Copy-on-write in Swift

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Hello ladies and gentlemen, Leo here.

Today we'll explore an amazing language feature called copy-on-write. First of all we will introduce the differences between value types and reference types, after that I'll show how to check the memory address and see the mechanism of copy on write working. No more talking, let's dive in.

Image explanation: copyst in art are a very old tradition that continues until today, since today subject is copying feature, I thought it would be a good reference :)

Value types Vs Reference types

As the Apple's Swift blog explain we can define like this:

Types in Swift fall into one of two categories: first, “value types”, where each instance keeps a unique copy of its data, usually defined as a struct, enum, or tuple. The second, “reference types”, where instances share a single copy of the data, and the type is usually defined as a class.

And we can see this particular behavior when copying variables. See below:

Value type example:

func address(o: UnsafeRawPointer) -> Int {
    return Int(bitPattern: o)
}

struct Car { var name: Int = -1 }
var a = Car()
var b = a                        // a is copied to b
a.name = 42                        // Changes a, not b
print("\(a.name), \(b.name)")    // prints "42, -1"
print(NSString(format: "%p", address(o: &a))) // -> 0x109299fc0
print(NSString(format: "%p", address(o: &b))) // -> 0x109299fc8

As you can see, and test yourself in playground, when we copy a struct we don't change the original one. This way we literally copy the values to other variable and the memory address is different too as soon it's copied.

Screen Shot 2020-11-19 at 08.29.13.png

But if Car were a class the result would be very different, let's see:

func addressHeap<T: AnyObject>(o: T) -> Int {
    return unsafeBitCast(o, to: Int.self)
}

class Car { var name: Int = -1 }
var a = Car()
var b = a                        // a is copied to b
a.name = 20                        // Changes a and b
print("\(a.name), \(b.name)")    // prints "20, 20"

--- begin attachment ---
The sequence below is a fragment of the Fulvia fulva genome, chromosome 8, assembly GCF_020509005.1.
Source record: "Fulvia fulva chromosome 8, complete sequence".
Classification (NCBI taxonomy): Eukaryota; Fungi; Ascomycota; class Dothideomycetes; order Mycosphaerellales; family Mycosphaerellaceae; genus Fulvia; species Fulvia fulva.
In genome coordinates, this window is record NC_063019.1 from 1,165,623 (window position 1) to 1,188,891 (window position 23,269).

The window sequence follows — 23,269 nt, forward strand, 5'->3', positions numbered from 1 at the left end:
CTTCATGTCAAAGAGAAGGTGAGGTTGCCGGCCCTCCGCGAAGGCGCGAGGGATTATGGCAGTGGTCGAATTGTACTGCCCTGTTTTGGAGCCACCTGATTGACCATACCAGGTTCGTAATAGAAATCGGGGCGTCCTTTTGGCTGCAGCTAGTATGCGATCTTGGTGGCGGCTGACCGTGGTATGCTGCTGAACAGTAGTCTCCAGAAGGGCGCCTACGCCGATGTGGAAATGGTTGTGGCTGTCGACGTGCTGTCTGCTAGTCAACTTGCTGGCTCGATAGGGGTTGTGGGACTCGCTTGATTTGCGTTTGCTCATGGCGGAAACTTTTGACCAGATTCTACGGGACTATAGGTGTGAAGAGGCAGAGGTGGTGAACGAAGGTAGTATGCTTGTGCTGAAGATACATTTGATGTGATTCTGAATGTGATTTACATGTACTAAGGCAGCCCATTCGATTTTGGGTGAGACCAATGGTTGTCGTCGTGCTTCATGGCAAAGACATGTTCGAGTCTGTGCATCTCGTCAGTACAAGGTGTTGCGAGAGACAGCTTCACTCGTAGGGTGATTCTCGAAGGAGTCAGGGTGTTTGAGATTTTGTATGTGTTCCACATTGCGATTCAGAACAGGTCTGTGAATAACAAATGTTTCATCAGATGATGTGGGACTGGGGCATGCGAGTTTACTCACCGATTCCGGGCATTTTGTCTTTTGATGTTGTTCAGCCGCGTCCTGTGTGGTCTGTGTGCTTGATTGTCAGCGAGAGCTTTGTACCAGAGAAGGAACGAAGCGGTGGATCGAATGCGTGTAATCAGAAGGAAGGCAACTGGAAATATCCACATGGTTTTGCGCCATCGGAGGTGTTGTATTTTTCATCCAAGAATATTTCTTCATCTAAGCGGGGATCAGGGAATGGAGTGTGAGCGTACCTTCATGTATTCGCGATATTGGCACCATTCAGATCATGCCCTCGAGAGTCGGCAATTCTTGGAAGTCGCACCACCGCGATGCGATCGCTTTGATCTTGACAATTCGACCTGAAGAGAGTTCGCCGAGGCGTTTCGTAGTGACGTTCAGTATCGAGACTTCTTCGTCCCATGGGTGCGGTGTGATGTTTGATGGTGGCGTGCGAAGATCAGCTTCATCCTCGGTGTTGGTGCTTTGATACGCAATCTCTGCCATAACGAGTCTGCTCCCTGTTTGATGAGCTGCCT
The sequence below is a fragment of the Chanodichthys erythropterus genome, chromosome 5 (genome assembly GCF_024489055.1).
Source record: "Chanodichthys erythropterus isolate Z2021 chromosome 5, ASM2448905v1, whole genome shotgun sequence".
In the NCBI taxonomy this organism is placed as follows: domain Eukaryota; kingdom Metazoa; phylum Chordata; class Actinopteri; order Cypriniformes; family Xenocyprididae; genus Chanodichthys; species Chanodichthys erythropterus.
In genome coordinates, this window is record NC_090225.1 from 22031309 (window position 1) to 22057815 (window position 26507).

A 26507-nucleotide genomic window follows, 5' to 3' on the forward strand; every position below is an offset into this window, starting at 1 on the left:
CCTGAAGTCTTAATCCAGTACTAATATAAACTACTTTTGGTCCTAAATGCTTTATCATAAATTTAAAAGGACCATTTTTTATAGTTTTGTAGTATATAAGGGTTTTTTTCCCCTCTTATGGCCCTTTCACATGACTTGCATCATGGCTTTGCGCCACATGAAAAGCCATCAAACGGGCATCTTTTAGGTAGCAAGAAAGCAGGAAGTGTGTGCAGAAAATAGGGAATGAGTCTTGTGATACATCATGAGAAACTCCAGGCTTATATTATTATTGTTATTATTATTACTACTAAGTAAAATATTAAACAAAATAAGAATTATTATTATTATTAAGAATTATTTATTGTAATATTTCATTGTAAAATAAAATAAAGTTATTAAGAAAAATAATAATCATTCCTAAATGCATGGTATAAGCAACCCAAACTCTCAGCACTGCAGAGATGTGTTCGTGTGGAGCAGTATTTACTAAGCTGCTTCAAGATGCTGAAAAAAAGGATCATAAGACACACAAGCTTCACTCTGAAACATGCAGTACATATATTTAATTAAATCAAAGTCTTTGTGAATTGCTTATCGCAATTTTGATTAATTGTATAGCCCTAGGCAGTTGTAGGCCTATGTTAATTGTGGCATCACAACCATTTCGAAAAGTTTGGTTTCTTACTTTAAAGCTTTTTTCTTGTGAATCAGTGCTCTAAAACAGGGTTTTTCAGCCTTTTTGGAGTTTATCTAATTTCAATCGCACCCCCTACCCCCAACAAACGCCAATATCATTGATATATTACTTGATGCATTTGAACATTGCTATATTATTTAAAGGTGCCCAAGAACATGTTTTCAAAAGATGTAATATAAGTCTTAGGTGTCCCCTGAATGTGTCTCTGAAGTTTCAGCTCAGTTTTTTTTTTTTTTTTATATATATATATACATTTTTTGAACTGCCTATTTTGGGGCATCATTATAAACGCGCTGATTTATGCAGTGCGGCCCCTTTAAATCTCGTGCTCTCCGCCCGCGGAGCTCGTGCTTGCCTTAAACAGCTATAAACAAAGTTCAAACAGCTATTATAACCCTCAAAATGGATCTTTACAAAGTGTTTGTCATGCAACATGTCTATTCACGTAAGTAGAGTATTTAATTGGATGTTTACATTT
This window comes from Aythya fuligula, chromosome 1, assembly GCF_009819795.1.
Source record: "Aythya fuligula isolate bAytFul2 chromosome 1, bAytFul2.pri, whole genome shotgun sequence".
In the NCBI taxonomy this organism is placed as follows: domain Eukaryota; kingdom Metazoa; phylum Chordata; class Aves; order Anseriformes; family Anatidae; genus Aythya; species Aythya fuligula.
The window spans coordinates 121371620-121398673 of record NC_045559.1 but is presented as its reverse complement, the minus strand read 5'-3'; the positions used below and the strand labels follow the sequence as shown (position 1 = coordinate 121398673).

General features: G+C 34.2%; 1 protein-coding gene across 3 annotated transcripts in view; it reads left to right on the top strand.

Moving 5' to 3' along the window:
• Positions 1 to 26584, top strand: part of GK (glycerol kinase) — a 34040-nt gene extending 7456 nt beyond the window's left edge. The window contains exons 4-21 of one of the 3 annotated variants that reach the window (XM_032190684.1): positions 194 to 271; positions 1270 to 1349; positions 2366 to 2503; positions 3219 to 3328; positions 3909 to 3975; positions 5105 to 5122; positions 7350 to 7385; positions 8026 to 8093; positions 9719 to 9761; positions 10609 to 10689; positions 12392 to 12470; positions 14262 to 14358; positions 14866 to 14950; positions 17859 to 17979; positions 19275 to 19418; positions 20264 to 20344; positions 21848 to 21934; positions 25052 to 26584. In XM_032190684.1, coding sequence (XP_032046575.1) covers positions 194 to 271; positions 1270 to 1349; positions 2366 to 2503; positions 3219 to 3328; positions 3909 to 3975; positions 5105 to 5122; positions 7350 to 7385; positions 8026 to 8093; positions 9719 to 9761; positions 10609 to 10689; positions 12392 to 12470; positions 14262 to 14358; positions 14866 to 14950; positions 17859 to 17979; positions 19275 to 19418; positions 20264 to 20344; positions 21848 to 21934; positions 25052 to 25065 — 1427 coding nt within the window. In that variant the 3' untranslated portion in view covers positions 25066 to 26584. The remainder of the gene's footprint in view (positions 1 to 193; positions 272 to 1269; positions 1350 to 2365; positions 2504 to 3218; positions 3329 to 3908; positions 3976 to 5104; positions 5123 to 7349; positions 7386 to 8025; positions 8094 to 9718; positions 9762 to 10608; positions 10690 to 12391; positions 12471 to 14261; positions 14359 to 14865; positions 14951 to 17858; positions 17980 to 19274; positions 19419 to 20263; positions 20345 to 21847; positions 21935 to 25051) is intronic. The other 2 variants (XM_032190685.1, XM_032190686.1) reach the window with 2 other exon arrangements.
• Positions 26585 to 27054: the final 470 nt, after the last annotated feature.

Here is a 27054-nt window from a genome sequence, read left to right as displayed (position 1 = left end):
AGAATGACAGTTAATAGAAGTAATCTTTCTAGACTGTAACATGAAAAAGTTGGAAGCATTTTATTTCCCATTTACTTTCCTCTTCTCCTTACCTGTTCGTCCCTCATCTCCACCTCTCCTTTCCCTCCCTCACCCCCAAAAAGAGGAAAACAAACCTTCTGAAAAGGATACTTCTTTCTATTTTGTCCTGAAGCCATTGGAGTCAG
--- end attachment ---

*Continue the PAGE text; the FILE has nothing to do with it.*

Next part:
print(NSString(format: "%p", addressHeap(o: a))) // -> 0x600000efa2e0
print(NSString(format: "%p", addressHeap(o: b))) // -> 0x600000efa2e0

As you can see the memory address are the same, the values of the two variables are the same because they share the same reference in memory.

Screen Shot 2020-11-19 at 08.28.12.png

Now that we're already comfortable with value and reference types we can go further in our study.

Copy on Write

As the wiki explain to us:

Copy-on-write (COW), sometimes referred to as implicit sharing[1] or shadowing,[2] is a resource-management technique used in computer programming to efficiently implement a "duplicate" or "copy" operation on modifiable resources.[3] If a resource is duplicated but not modified, it is not necessary to create a new resource; the resource can be shared between the copy and the original. Modifications must still create a copy, hence the technique: the copy operation is deferred until the first write. By sharing resources in this way, it is possible to significantly reduce the resource consumption of unmodified copies, while adding a small overhead to resource-modifying operations.

In Swift, Array, Dictionary and so on are all value types. And they implement that feature mentioned above. We only have a new instance in memory of them when we modify the buffer. This is a very important memory optimization, because those types tends to get bigger and bigger since they aggregate data together. Under the hood they are all buffer implemented to get the maximum memory efficiency. See example below:

func address(o: UnsafeRawPointer) -> Int {
    return Int(bitPattern: o)
}

struct Car { var name: Int = -1 }
var a = [Car()]
var b = a

print(NSString(format: "%p", address(o: &a))) // -> 0x6000035289b0 are the same
print(NSString(format: "%p", address(o: &b))) // -> 0x6000035289b0 are the same

a.append(Car()) // now modifying the first one, now Swift should generate the new copy

print(NSString(format: "%p", address(o: &a))) // -> 0x600003511c10 copy on write feature
print(NSString(format: "%p", address(o: &b))) // -> 0x6000035289b0 b still the same

Now we see how Swift implement the copy on write. As you can check above when we COPY the array to another variable, it only copy the reference.

But wait array isn't a value type? Yes it is! But thanks to the copy on write feature, only when we WRITE to the array that Swift copy that new value to a new memory address. This enables a significantly reduce the on resource consumption and when we talk about iPhones the resources aka battery/networking/capacity are limited.

Although array is a value type, therefore it should always copy value, if you don't modify the data it won't copy and this is beauty of this, you can copy and share arrays, dictionaries instances around without having to think about memory perfomance.

Please let me know if you have any thoughts or feedbacks, that's very important to me.

Thank you for the reading and... That's all folks.

credit: image

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